It all started with a photograph.
I'm Susan Mara Bregman, a Boston-based photographer.
Like many of my counterparts, I started off in the black-and-white darkroom. When I decided to experiment with color, I made my first pilgrimage to Las Vegas. One of my first photos – and still a favorite – was an image I took inside a casino. The background was a rich red and the photo focused on a bank of nickel slot machines. I called that photo “Red Nickel,” and eventually used that name for my photography business.
But something else happened in Vegas. I visited the Neon Museum in its early days, when it was not much more than a fenced-in parking lot with a haphazard collection of deteriorating neon signs. And I fell in love.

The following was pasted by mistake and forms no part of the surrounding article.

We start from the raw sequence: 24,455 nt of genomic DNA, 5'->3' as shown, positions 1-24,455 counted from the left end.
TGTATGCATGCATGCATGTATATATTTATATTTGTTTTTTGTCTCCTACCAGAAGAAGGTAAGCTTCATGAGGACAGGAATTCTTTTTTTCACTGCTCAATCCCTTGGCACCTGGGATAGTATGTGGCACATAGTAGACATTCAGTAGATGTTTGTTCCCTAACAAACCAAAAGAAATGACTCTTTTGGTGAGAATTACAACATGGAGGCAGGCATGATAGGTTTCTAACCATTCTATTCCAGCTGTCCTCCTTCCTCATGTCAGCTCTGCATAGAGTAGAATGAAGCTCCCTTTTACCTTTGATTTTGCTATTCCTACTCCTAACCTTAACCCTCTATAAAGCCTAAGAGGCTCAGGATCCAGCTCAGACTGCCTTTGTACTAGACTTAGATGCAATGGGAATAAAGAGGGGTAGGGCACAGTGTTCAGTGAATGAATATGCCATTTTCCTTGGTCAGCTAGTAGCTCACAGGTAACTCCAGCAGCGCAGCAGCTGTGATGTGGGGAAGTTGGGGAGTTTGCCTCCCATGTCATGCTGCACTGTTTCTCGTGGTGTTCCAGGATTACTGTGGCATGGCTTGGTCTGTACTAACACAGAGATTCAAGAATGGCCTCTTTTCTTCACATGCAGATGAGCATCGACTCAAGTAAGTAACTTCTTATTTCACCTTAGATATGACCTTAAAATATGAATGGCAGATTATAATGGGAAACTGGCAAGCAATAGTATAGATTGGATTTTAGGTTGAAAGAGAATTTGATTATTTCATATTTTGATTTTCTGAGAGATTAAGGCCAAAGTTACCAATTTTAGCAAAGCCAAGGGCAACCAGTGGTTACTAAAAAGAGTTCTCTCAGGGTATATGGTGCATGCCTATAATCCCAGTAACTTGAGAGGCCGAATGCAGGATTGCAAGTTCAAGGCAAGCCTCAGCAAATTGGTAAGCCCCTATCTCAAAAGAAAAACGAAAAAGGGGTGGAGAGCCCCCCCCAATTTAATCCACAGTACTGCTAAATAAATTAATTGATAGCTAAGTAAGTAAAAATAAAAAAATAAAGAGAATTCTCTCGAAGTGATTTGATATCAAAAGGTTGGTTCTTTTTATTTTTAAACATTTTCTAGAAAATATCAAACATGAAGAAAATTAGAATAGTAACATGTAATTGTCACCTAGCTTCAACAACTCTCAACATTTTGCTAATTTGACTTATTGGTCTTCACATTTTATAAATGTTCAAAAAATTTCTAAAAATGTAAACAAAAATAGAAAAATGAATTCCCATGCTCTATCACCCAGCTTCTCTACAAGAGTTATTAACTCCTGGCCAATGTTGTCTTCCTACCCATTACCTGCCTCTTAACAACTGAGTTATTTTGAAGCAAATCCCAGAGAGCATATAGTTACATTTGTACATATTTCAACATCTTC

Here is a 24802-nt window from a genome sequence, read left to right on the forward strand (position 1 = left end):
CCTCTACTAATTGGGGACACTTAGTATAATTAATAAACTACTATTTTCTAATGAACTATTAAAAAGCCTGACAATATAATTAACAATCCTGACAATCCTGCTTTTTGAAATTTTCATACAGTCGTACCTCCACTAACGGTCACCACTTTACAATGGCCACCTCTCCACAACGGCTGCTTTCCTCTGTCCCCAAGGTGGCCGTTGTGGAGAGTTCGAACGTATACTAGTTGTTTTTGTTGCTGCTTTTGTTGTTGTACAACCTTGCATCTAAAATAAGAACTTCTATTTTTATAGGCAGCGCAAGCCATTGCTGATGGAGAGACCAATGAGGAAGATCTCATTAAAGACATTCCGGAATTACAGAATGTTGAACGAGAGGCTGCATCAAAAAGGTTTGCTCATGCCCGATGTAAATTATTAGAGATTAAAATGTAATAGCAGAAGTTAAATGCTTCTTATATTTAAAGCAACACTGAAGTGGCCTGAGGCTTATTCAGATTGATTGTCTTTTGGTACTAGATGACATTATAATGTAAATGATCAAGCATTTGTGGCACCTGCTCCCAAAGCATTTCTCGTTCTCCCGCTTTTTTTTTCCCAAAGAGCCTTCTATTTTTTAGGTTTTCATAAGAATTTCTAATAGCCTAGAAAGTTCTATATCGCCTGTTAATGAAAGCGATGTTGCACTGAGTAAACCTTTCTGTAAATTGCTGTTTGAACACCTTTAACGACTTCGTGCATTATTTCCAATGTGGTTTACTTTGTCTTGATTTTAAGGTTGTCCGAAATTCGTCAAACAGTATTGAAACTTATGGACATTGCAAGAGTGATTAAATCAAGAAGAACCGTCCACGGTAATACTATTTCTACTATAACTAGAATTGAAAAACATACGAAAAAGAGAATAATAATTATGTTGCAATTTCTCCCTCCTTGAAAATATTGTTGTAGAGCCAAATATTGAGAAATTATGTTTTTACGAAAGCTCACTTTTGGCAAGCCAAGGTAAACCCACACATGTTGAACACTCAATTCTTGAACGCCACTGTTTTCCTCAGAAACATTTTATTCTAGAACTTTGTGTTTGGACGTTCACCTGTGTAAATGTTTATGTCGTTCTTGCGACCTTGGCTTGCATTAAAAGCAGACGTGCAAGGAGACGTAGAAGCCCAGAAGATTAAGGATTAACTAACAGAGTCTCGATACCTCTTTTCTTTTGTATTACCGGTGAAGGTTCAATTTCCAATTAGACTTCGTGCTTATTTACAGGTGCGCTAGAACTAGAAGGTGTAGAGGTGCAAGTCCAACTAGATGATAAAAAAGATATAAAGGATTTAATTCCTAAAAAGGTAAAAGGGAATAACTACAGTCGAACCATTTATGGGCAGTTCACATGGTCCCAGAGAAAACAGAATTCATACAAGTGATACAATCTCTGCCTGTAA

Fast forward a few years and a lot of photographs later. As Red Nickel Neon, I'm now on a mission to document the landscape of neon and electric commercial signs in Massachusetts. Some are classics, like Boston's CITGO sign. Some are obscure, like a fading sign for a check cashing service I stumbled across in Worcester. A few have been refurbished, others are rusting away, and some have been consigned to the dump.
I have a soft spot for the banged-up signs with their peeling paint and broken tubes, but it's hard to resist the exuberance of a restored sign like the Paramount Theater in downtown Boston.
My photos show it all.